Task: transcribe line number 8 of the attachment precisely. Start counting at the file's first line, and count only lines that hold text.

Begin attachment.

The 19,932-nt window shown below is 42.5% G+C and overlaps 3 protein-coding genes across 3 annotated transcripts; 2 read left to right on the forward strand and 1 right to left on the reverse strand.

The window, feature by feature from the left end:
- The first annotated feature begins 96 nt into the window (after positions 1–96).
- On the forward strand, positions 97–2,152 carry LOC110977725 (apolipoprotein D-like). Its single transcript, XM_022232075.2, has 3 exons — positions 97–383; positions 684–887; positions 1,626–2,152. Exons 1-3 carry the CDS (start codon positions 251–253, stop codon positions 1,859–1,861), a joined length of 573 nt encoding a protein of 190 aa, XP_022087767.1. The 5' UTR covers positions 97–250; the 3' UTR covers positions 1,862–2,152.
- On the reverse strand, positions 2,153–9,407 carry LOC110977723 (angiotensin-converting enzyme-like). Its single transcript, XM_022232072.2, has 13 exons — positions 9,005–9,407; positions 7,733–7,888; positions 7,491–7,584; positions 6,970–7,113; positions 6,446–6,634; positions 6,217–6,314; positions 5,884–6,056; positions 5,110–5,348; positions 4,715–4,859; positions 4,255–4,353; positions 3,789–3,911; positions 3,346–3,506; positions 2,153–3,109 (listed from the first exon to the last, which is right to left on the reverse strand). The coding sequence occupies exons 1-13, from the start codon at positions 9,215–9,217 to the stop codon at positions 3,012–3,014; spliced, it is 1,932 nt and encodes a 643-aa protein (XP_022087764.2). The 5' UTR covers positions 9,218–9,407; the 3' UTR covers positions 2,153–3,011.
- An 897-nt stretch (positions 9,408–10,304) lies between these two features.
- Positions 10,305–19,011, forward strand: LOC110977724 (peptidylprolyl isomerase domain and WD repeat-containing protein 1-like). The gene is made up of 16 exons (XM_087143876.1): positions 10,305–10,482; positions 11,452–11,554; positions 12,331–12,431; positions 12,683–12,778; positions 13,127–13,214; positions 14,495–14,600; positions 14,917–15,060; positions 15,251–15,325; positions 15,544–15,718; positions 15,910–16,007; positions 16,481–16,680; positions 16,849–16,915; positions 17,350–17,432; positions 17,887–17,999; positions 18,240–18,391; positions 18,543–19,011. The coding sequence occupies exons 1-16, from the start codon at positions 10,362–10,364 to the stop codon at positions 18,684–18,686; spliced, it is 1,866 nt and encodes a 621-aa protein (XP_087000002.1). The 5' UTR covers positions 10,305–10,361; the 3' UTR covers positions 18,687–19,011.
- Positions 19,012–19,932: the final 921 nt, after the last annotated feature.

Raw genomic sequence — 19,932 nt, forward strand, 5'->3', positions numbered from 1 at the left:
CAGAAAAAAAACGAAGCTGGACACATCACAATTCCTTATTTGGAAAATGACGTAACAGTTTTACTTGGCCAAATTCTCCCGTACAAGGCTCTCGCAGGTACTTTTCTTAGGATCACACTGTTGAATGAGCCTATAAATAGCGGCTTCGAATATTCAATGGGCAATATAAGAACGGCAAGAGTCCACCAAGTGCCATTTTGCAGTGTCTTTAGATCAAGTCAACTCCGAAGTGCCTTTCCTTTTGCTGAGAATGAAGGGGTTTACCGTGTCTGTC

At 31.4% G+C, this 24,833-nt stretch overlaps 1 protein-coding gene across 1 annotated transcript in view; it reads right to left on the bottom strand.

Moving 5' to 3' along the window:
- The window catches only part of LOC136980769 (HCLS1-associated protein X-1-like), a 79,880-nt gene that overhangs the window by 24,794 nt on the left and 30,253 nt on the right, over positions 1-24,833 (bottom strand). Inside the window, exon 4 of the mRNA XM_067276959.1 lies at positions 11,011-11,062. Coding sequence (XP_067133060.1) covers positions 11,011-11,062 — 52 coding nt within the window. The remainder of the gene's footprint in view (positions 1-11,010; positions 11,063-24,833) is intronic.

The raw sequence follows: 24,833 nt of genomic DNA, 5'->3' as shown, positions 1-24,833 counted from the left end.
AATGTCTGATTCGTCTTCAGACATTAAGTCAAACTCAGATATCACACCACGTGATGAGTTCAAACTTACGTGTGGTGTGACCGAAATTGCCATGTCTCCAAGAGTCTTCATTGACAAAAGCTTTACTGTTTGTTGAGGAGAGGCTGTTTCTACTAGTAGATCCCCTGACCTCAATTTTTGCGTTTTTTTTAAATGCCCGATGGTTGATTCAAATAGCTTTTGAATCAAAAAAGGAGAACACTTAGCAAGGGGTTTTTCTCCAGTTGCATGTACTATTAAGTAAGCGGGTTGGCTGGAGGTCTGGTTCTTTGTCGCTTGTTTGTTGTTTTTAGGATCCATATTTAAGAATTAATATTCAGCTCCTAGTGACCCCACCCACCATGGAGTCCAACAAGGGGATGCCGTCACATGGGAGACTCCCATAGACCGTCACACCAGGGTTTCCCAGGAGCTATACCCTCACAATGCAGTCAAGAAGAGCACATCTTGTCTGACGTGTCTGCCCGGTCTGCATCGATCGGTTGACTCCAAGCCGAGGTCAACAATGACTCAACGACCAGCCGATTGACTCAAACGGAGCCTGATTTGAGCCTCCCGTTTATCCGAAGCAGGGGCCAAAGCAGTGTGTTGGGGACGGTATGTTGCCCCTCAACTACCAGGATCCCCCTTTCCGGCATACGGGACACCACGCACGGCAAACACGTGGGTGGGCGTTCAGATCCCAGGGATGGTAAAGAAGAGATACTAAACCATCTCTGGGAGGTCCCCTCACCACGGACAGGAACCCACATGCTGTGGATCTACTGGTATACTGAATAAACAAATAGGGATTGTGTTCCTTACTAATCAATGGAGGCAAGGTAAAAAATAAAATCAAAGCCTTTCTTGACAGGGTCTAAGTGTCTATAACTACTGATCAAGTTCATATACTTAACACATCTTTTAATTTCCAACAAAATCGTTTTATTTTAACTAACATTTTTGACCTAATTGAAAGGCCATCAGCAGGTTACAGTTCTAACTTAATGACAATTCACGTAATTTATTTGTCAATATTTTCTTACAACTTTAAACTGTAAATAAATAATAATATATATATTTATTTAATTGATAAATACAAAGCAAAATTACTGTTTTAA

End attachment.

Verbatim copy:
- Positions 19,012–19,932: the final 921 nt, after the last annotated feature.